Situated on a sloping site in the Santa Lucia Preserve, an ecological preserve in the Carmel Valley hills, the Winged Retreat is both responsive and respectful towards its environment in a community that emphasizes the preservation of natural and scenic resources and living in harmony with nature.
The massing and siting of the house is a solution to the challenge of minimizing visibility of the structure from roadways and surrounding homes while at the same time taking advantage of expansive views from the site: to the north, a valley and distant mountains and to the west a majestic hillside that changes dynamically with the sun. The Winged Retreat is nestled between groves of oak and madrone trees that both shade the home and provide screening from neighbors and the road. The footprint of the home was carefully considered to eliminate the need to remove any existing trees.
Responding directly to the topography, the volumes that make up the home follow the grade as it descends from the southeast towards the northwest. A compact footprint was achieved by designing open and connected interior spaces; programmatic spaces overlap and circulation is minimized. Half of the house burrows into the hillside while the other reaches out towards the west dramatically over the falling grade below. Monolithic walls of board form concrete and integrally colored plaster anchor the home to the site, while glass and natural materials such as cedar siding, walnut flooring and ipe decks provide a sense of lightness, serenity, and connectivity to the landscape.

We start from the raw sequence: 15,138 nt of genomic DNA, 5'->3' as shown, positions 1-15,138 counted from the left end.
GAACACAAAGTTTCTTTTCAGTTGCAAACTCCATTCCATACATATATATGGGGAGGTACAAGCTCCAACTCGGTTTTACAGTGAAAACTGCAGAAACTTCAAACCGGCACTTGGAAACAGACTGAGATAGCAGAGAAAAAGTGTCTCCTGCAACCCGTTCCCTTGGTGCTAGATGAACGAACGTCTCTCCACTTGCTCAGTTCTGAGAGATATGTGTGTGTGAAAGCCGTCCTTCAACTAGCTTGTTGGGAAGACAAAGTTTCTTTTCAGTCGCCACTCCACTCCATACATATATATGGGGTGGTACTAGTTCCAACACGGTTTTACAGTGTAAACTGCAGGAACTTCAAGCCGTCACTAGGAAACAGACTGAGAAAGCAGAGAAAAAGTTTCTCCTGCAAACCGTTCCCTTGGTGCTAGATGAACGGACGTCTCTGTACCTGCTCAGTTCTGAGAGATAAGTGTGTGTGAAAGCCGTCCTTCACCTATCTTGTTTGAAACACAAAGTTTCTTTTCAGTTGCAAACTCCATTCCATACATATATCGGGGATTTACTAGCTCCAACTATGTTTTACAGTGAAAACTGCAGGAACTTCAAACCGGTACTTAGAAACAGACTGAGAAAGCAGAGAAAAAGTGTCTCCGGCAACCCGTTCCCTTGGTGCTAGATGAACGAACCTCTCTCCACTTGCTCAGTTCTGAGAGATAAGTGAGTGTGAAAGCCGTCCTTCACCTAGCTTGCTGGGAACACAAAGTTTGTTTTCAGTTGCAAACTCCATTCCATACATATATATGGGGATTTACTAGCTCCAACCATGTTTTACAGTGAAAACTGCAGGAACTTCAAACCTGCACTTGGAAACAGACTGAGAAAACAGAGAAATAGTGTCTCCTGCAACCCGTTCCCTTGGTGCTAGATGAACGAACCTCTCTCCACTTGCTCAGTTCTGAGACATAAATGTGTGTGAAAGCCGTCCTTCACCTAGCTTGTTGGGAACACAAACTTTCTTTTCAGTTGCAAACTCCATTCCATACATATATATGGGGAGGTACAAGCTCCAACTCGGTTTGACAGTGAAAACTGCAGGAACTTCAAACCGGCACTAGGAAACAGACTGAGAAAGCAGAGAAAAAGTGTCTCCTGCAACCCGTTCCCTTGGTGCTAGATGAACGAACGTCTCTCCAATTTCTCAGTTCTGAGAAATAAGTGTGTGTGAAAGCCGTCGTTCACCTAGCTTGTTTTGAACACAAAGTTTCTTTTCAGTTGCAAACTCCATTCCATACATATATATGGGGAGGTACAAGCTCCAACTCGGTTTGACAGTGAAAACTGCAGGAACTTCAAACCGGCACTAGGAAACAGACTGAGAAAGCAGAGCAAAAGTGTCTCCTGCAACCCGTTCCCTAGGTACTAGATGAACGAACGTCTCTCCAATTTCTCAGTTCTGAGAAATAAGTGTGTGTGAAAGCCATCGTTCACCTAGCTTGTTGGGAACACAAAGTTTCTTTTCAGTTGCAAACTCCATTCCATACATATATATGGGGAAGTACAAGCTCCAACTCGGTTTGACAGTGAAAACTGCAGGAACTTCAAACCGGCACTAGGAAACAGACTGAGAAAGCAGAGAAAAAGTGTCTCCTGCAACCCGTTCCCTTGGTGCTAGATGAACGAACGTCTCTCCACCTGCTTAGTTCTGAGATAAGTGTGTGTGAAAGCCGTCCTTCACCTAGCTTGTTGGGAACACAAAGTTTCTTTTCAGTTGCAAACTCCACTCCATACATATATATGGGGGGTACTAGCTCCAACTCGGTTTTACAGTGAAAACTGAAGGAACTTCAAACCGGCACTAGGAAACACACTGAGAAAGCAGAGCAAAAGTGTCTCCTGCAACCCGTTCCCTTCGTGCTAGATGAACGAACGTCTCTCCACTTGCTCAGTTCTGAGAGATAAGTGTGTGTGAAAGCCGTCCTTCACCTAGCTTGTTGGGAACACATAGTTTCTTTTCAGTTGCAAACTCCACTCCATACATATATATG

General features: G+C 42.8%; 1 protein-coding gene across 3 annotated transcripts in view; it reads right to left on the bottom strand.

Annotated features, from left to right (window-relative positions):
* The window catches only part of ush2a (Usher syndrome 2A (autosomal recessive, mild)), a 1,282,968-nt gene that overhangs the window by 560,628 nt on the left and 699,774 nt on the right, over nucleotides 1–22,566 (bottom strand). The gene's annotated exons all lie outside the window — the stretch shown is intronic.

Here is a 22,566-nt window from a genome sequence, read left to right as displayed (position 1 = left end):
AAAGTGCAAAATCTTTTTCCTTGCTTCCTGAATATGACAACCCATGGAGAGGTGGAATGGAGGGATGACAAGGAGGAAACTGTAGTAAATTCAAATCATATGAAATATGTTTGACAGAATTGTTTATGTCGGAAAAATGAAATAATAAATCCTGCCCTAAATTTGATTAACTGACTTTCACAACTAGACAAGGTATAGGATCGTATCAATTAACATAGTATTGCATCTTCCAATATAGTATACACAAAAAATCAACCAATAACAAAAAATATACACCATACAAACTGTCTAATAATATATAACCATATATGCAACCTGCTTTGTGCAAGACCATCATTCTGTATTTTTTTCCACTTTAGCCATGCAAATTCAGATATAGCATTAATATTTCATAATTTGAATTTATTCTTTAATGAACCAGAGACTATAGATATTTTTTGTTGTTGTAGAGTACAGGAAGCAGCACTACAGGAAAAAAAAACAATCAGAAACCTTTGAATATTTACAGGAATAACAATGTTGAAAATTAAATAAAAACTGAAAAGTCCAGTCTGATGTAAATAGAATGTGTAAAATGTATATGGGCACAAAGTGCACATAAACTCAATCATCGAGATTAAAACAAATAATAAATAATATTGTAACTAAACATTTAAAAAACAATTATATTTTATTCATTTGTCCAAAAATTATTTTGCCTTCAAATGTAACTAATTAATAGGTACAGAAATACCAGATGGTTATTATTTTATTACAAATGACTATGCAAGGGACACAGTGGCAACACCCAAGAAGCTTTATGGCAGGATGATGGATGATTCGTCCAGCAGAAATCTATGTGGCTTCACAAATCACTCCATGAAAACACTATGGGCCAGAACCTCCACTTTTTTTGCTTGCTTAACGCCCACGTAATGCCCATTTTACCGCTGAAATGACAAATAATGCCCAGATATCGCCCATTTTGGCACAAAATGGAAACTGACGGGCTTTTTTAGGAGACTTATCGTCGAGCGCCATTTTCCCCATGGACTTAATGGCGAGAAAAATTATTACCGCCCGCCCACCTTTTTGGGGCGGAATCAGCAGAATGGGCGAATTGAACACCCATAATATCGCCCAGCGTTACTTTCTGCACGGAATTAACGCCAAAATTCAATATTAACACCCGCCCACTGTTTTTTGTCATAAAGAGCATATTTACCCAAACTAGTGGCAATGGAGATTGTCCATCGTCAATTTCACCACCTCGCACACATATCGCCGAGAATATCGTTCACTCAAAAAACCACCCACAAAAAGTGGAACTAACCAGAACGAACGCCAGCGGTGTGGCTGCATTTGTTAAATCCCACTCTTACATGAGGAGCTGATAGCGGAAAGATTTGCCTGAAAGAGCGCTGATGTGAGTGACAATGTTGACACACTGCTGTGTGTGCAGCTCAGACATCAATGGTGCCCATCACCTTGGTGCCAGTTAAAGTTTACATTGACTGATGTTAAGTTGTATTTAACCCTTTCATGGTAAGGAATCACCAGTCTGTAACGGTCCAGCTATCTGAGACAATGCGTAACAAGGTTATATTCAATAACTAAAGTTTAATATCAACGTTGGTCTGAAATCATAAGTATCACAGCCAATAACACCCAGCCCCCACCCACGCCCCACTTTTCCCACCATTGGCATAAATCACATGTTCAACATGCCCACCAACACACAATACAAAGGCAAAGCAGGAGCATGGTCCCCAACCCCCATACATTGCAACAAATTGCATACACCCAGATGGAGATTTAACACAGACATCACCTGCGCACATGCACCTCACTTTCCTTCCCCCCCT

The main house is situated with the long facades of its two wings to the north and south, a sustainable design strategy for passive control of the interior environment. The walls are mostly solid along the south facades to keep the hot summer sun from penetrating directly into the building while clerestory windows above are shaded by deep eaves allowing in the low rays of the warming winter sun and diffuse daylight year-round. The west facades are predominantly glass to frame the dynamic hillside views, while extremely deep, cantilevered eaves block solar gain from the summer sun. Wooden decks project from the ends of the house on the western side, taking advantage of the shelter provided by the eaves.
The unique shape of the roof is derived from both performance and context. From the exterior, the roof appears to be a simple shed roof – a quiet and humble shape inspired by the local agrarian vernacular. From the interior, however, the bottom of the roof is sculpted in response to the sun and also to the quality and scale of interior spaces. A level ceiling in the main spaces pitches up towards clerestory windows on the south façade that frame the views of the uphill trees and gather and distribute sunlight throughout the home reducing the demand for artificial lighting.